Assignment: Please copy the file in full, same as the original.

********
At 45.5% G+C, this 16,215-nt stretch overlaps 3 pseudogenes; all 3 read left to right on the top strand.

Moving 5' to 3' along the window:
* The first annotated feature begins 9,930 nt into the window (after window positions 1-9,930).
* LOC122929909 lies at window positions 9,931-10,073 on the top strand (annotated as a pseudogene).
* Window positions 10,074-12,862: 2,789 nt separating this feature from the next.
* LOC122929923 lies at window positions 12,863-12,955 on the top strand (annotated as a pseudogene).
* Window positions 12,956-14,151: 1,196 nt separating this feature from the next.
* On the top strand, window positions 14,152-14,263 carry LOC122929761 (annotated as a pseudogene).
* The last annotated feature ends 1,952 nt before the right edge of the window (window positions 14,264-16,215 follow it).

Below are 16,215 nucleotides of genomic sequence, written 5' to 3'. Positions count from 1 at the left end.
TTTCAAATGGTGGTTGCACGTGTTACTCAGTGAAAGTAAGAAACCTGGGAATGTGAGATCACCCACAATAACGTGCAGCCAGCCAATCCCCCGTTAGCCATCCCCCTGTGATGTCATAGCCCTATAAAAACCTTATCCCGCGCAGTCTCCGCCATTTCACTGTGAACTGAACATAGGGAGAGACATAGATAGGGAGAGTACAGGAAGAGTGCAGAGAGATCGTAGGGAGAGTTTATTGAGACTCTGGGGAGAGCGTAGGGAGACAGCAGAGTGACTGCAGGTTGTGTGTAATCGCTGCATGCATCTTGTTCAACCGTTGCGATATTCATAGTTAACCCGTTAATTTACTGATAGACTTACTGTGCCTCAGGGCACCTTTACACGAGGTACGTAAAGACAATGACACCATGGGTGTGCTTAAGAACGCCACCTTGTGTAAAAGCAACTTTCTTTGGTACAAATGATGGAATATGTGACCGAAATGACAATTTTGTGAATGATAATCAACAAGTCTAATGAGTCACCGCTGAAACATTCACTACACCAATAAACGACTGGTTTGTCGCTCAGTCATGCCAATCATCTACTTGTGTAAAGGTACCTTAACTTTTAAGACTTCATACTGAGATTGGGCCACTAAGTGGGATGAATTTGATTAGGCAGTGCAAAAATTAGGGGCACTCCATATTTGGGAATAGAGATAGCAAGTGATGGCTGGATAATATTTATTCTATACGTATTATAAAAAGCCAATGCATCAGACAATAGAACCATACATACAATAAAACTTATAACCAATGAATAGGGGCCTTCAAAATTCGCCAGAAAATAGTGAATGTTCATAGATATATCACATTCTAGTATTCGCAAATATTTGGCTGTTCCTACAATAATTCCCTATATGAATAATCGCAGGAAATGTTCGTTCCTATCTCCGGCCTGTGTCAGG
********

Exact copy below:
At 45.5% G+C, this 16,215-nt stretch overlaps 3 pseudogenes; all 3 read left to right on the top strand.

Moving 5' to 3' along the window:
* The first annotated feature begins 9,930 nt into the window (after window positions 1-9,930).
* LOC122929909 lies at window positions 9,931-10,073 on the top strand (annotated as a pseudogene).
* Window positions 10,074-12,862: 2,789 nt separating this feature from the next.
* LOC122929923 lies at window positions 12,863-12,955 on the top strand (annotated as a pseudogene).
* Window positions 12,956-14,151: 1,196 nt separating this feature from the next.
* On the top strand, window positions 14,152-14,263 carry LOC122929761 (annotated as a pseudogene).
* The last annotated feature ends 1,952 nt before the right edge of the window (window positions 14,264-16,215 follow it).

Below are 16,215 nucleotides of genomic sequence, written 5' to 3'. Positions count from 1 at the left end.
TTTCAAATGGTGGTTGCACGTGTTACTCAGTGAAAGTAAGAAACCTGGGAATGTGAGATCACCCACAATAACGTGCAGCCAGCCAATCCCCCGTTAGCCATCCCCCTGTGATGTCATAGCCCTATAAAAACCTTATCCCGCGCAGTCTCCGCCATTTCACTGTGAACTGAACATAGGGAGAGACATAGATAGGGAGAGTACAGGAAGAGTGCAGAGAGATCGTAGGGAGAGTTTATTGAGACTCTGGGGAGAGCGTAGGGAGACAGCAGAGTGACTGCAGGTTGTGTGTAATCGCTGCATGCATCTTGTTCAACCGTTGCGATATTCATAGTTAACCCGTTAATTTACTGATAGACTTACTGTGCCTCAGGGCACCTTTACACGAGGTACGTAAAGACAATGACACCATGGGTGTGCTTAAGAACGCCACCTTGTGTAAAAGCAACTTTCTTTGGTACAAATGATGGAATATGTGACCGAAATGACAATTTTGTGAATGATAATCAACAAGTCTAATGAGTCACCGCTGAAACATTCACTACACCAATAAACGACTGGTTTGTCGCTCAGTCATGCCAATCATCTACTTGTGTAAAGGTACCTTAACTTTTAAGACTTCATACTGAGATTGGGCCACTAAGTGGGATGAATTTGATTAGGCAGTGCAAAAATTAGGGGCACTCCATATTTGGGAATAGAGATAGCAAGTGATGGCTGGATAATATTTATTCTATACGTATTATAAAAAGCCAATGCATCAGACAATAGAACCATACATACAATAAAACTTATAACCAATGAATAGGGGCCTTCAAAATTCGCCAGAAAATAGTGAATGTTCATAGATATATCACATTCTAGTATTCGCAAATATTTGGCTGTTCCTACAATAATTCCCTATATGAATAATCGCAGGAAATGTTCGTTCCTATCTCCGGCCTGTGTCAGG